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Re: [GTh] #87: body & soul

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  • Tom Saunders
    Jim Bauer wrote: What s paradoxical here--and certainly this is one of the more koan-like sayings in Thomas--is that the repetition of the term body usually
    Message 1 of 1 , Mar 29, 2002
      Jim Bauer wrote:

      What's paradoxical here--and certainly this is one of the more koan-like sayings in Thomas--is that the repetition of the term body usually should suggest one thing, not two. I think the hidden meaning here is that one "body" is male and the other female. This leads us straight into classical themes of androgyny found underlying so many religions, especially mystical ones.

      Certainly "Exogesis of the Soul" portrays the soul as female. However to me the hidden elements of this saying lies in the epistemology that man is a component of soul, mind, spirit and body. Without the mind and spirit, the soul and the body would be in an incomplete state and unable to 'see the vision' as described in the Gospel of Mary and other related sources.

      Frank states further:

      There are two forms of mysticism, contemplative and ecstatic. Contemplative resembles the "return to the womb" of post-Freudian psychologist Otto Rank. The other species resembles sexual ecstasy,. In this case, sex generates the "soul" but not literally--you get a child out of that, another body--but as the ecstasy felt by the mystic.

      I don't know if I can relate post- Freudian theories with 1st century mysticism. However, the Doaist theory of 'Jing' (sexual energy), mingling with 'Chen' (spiritual energy) to form a third form of vital energy(spirit/qi) is a common staple of almost all Oriental mysticism. This understanding comes about through the training of spirit (qi) as a tool of spiritual development.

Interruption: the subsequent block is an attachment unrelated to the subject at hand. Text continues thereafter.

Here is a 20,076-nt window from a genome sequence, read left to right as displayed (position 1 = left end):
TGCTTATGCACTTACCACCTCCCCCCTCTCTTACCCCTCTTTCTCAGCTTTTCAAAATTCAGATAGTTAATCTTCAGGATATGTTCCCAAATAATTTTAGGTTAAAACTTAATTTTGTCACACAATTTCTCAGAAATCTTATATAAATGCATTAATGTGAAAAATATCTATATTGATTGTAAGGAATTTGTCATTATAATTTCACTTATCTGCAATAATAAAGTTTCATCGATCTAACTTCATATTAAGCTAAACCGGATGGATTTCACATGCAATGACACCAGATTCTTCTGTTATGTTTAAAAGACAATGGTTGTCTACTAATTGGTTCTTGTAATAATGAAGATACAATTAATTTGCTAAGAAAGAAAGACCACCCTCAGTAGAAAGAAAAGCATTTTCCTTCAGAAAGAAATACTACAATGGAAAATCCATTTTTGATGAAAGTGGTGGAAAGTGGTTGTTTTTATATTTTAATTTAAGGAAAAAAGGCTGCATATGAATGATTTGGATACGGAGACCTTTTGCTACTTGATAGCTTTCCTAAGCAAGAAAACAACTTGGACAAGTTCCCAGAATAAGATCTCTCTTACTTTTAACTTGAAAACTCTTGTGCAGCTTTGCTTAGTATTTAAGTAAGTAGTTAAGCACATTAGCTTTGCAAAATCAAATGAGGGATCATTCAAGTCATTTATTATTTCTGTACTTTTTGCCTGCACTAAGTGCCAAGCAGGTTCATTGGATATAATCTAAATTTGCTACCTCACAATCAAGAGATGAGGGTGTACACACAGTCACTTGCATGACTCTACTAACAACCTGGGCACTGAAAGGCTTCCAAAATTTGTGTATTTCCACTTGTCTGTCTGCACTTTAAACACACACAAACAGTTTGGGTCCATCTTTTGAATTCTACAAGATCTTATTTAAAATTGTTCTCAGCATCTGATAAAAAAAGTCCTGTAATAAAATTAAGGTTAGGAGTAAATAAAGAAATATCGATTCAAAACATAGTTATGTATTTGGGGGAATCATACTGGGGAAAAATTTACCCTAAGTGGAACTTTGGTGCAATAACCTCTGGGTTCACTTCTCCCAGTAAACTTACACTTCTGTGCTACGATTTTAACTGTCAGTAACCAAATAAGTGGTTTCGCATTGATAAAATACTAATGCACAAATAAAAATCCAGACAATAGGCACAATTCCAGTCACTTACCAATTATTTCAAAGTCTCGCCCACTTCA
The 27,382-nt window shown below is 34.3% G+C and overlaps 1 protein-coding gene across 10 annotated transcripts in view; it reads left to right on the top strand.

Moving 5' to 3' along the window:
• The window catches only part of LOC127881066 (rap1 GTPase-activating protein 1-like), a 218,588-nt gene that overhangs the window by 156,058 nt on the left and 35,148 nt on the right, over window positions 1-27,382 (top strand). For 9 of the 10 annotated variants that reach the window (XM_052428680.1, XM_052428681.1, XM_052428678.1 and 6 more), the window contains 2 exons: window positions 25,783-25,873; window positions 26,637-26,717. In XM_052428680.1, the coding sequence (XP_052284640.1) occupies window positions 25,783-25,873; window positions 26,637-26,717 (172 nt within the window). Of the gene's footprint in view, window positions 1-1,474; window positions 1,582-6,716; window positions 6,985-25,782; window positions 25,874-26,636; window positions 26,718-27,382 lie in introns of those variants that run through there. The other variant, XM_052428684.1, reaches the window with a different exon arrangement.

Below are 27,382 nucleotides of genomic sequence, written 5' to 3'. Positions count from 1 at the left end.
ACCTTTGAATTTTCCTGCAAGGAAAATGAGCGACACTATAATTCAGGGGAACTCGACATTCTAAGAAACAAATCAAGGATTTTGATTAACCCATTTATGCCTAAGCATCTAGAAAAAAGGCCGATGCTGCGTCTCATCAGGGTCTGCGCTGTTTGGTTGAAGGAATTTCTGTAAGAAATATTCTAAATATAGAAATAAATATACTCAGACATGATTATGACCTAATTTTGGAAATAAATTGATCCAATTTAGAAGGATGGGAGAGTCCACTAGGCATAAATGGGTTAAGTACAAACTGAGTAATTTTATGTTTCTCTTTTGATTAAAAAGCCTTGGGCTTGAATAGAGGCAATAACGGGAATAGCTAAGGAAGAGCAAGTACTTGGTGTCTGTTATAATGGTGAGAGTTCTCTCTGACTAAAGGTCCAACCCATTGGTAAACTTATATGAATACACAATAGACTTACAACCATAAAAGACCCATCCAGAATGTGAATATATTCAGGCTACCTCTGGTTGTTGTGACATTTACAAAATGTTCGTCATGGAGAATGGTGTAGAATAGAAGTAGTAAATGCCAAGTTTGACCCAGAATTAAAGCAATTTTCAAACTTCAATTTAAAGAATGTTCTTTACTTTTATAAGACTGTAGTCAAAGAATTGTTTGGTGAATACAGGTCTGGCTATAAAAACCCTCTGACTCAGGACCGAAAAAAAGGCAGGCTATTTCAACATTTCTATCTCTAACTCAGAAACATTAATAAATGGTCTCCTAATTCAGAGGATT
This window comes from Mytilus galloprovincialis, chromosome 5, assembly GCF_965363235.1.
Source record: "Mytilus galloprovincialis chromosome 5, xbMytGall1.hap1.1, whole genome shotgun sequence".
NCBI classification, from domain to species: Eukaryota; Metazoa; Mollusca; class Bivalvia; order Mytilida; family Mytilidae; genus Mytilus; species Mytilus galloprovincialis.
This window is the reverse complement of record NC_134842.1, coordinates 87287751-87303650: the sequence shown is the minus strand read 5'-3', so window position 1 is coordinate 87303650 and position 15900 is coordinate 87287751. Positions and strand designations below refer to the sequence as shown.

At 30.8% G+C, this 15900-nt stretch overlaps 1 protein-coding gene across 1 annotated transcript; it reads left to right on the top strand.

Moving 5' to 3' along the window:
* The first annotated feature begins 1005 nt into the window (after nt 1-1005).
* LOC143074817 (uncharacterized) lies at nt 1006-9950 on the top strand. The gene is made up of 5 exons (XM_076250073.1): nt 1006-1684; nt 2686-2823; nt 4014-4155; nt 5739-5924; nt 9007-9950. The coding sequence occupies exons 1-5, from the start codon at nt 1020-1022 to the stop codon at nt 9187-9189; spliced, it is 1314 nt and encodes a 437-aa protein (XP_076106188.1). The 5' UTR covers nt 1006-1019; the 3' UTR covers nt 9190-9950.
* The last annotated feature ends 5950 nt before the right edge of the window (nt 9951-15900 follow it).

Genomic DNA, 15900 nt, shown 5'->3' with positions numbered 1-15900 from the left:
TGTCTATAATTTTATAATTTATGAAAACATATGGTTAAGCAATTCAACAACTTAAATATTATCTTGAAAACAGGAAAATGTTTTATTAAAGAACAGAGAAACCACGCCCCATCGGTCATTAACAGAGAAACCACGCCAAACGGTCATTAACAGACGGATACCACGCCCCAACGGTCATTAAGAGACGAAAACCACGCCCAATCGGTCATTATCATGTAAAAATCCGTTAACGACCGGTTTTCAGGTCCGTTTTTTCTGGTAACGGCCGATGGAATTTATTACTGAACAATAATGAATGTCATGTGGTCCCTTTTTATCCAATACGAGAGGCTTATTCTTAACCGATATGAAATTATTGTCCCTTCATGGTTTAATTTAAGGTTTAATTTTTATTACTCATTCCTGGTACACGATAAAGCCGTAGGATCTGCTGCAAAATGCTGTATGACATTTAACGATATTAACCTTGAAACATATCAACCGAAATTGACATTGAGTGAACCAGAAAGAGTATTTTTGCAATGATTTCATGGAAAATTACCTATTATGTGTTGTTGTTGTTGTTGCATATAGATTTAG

In this scheme the soul and body without the mind and spirit as additional tools in the balance would be seen as a serious defficiency. It is important to realize that in the Oriental model the mind is seen as playing a different role in the mind, body, and spirit relationship. Also there is no soul in the Oriental models, this concept is unique to the Christian model in the Nag Hammadi texts. The closest the Oriental model gets to a soul is "Wu ji" which translates as universal spirit (qi). (Note: There are other names given to these concepts depending upon the language, but this main theme remains universal in the orient.)

      Frank and others..... Can you expalin a little more about the idea that the Thomas community was ascetic? How does being ascetic rule out ecstasy? Does it rule out Gnostic?

      However, in this saying that form of ecstasy is rejected, if the Thomas community was ascetic.


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